1– Prophylaxis cases
The following groups of women should be offered IAP with an intravenous antibiotic which is effective against GBS. This will be benzylpenicillin or, for penicillin sensitive women, teicoplanin.
- Women in whom colonisation with GBS has been identified in current or previous pregnancy
- Women with GBS bacteriuria in current or previous pregnancy
- Women with previous baby affected by early- or late-onset neonatal GBS disease
- Women in confirmed preterm labour< 37+0 weeks gestation
Women with GBS detected in a previous pregnancy have a 50% risk of recurrent GBS carriage and should be offered routine IAP or the option of bacteriological testing in late pregnancy, followed by IAP if still positive.
If performed, bacteriological testing should be carried out at 35-37 weeks gestation or 3-5 weeks prior to the anticipated delivery date, i.e. 32-34 weeks gestation in multiple pregnancies. A single (Amies charcoal) swab should be taken from the lower vagina and anorectum. Healthcare professionals should indicate that the swab is being taken for GBS.
2– Potentially infected women who require antibiotics that also cover GBS
- Where chorioamnionitis is suspected
- Who have a pyrexia during labour (> 38°C) or a temperature of ≥ 37.5°C on 2 separate occasions at least 2 hours apart or maternal sepsis with a temperature < 36°C
- For whom the sepsis 6 bundle is triggered
Antibiotic therapy should be according to GGC guidelines but in addition, must include specific GBS prophylaxis as below.
(to start at the onset of labour)
Benzylpenicillin 3 g IV loading infusion over 30 minutes followed every 4 hours by 1.8 g IV infusion over 30 minutes until delivery. For women who have a genuine allergy to penicillin, give Teicoplanin 12 mg/kg * over 3-5 minutes as a slow IV bolus or over 30 minutes by IV infusion every 12 hours until delivery. (See Appendix 1)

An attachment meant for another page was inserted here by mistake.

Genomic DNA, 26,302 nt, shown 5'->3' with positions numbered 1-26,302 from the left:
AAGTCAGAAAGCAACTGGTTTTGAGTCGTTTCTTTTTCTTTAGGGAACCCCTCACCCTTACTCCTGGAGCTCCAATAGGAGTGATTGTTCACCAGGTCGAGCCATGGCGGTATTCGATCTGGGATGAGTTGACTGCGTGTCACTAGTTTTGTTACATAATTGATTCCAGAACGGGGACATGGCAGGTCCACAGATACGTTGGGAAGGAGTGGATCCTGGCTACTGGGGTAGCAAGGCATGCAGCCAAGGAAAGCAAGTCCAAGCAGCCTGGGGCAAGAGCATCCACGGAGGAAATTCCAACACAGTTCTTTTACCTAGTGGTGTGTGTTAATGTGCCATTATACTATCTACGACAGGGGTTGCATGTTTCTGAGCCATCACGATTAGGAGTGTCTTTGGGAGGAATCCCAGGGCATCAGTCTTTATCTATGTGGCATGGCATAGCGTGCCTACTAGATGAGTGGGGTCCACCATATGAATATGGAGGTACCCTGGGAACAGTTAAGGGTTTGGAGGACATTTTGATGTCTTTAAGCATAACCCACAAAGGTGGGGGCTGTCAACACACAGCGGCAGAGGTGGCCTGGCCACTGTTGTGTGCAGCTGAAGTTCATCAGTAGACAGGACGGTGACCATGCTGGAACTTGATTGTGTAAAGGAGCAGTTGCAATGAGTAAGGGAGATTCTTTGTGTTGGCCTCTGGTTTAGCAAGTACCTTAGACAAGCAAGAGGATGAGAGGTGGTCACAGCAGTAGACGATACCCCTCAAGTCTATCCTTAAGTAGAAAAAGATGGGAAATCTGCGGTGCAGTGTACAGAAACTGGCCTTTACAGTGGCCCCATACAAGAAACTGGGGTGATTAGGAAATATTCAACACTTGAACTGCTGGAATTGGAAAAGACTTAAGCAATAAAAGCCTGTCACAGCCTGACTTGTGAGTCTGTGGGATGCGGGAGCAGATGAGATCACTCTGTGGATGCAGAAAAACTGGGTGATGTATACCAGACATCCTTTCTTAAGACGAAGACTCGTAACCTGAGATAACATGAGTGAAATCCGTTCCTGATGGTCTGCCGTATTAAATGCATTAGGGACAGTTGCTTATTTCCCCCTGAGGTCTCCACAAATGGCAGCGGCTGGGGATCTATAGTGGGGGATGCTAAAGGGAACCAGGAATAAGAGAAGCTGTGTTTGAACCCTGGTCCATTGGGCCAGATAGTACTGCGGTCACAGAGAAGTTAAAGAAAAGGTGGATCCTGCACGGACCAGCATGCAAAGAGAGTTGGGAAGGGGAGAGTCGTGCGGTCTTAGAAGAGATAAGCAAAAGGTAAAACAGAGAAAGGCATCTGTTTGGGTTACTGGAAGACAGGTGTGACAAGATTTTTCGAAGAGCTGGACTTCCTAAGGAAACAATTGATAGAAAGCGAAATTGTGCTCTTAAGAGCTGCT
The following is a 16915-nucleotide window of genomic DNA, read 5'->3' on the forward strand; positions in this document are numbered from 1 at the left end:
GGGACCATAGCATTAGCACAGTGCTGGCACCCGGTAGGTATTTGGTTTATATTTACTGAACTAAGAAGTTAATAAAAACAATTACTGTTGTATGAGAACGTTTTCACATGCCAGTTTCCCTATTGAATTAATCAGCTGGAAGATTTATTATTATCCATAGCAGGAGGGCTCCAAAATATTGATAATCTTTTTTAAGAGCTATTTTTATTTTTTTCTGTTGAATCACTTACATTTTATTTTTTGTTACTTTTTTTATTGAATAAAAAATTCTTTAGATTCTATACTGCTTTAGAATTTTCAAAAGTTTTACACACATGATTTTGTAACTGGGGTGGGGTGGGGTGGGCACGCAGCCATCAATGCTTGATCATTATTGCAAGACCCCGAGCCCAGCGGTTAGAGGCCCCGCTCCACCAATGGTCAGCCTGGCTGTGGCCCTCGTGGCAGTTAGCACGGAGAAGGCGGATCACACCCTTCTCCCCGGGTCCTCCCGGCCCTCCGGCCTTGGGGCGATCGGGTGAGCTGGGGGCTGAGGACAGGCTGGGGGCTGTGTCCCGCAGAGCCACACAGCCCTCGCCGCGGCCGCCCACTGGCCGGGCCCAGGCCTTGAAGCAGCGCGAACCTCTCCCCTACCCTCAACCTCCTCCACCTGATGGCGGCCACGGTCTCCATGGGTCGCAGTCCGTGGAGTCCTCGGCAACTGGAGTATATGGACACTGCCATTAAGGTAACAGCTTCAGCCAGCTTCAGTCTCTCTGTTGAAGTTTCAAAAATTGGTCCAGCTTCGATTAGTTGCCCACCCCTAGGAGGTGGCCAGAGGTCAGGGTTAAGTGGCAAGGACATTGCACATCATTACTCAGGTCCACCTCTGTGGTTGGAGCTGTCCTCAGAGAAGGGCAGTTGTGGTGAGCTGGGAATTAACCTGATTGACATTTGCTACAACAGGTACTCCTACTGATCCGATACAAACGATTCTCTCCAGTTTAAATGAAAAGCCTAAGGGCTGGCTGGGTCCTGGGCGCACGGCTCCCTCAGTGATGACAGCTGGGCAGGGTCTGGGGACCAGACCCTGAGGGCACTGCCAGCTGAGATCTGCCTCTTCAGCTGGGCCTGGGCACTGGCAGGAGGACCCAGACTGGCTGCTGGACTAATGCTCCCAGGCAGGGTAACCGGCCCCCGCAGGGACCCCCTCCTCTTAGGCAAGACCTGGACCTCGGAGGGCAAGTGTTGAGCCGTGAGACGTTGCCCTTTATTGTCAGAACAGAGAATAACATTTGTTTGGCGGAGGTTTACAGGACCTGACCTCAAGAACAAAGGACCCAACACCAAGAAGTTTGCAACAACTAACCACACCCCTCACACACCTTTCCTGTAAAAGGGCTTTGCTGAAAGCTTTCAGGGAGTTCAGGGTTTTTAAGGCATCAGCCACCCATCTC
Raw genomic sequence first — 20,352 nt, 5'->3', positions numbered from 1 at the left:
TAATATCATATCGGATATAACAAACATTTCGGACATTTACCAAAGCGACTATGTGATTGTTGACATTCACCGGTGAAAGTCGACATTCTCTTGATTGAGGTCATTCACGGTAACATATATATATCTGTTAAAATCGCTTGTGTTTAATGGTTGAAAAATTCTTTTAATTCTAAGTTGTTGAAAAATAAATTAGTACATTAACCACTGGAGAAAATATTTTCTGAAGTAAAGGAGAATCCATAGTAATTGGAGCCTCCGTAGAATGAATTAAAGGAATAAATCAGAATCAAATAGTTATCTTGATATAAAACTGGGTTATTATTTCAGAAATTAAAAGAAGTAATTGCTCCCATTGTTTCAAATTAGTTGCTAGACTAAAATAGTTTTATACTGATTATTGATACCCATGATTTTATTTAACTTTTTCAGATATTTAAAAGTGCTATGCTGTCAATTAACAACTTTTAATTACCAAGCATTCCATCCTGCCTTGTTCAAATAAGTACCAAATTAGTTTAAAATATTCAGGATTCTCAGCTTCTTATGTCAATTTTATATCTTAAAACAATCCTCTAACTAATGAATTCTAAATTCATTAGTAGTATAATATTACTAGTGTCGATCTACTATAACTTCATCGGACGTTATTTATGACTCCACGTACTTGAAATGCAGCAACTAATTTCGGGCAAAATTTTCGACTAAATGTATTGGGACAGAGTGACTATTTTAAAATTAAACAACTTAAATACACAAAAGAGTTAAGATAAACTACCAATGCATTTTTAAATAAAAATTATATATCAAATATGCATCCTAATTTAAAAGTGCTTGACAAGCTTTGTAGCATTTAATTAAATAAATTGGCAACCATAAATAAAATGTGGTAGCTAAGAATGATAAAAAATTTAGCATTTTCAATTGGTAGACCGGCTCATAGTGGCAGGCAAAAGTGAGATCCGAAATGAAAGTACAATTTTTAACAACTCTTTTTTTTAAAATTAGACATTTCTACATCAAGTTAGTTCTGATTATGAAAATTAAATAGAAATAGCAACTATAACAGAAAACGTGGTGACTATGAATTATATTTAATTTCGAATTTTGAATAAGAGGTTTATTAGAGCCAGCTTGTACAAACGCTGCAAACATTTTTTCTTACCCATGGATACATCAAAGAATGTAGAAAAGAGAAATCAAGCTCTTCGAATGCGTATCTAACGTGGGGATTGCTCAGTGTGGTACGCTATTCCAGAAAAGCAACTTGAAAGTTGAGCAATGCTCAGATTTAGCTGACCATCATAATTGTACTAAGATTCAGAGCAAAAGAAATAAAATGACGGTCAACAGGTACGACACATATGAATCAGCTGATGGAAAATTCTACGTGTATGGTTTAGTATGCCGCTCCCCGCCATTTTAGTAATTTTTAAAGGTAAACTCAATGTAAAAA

* based on most recent body weight – round each dose to nearest 100 mg (max 800 mg)
Antibiotic therapy for women with suspected chorioamnionitis, intrapartum pyrexia or sepsis should be reviewed at delivery and/or after a maximum of 48 hours.
Clinicians should be aware of the potential adverse effects of IAP including anaphylaxis.
Prophylaxis is more effective if the first dose is given at least 4 hours prior to delivery and continued at the correct intervals. Antibiotics should be started as soon as possible after the onset of labour and continued until delivery. Prophylaxis is considered to have lapsed if a dose is more than 1 hour late. If prophylaxis with benzylpenicillin has lapsed a 3g loading dose is required rather than the routine 1.8g dose.
NB – As the primary goal of IAP is to prevent transmission of GBS to the neonate, it is vital to give effective prophylaxis even if the baby will receive antibiotics after delivery due to the presence of other risk factors for early onset sepsis.
Women who are receiving prophylactic antibiotics for GBS in labour who require a caesarean section will still require routine co-amoxiclav or clindamycin cover (See antibiotic guideline).
Irrespective of gestation and the presence of risk factors for GBS transmission, IAP is not required if delivery is by planned caesarean section with intact membranes and the baby is clinically well.
Management of rupture of membranes to reduce the risk of GBS transmission
Women with rupture of membranes at term (≥ 37+0 weeks gestation) who are known GBS carriers should be offered immediate IAP and induction of labour as soon as reasonably possible.
Bacteriological testing for GBS carriage is not recommended for women with preterm prelabour rupture of membranes. IAP should be given once labour is confirmed or induced irrespective of GBS status. However, known GBS colonisation should be taken into consideration when making decisions about timing of delivery in women with preterm prelabour rupture of membranes. For those at more than 34+0 weeks of gestation it may be beneficial to expedite delivery if the woman is a known GBS carrier.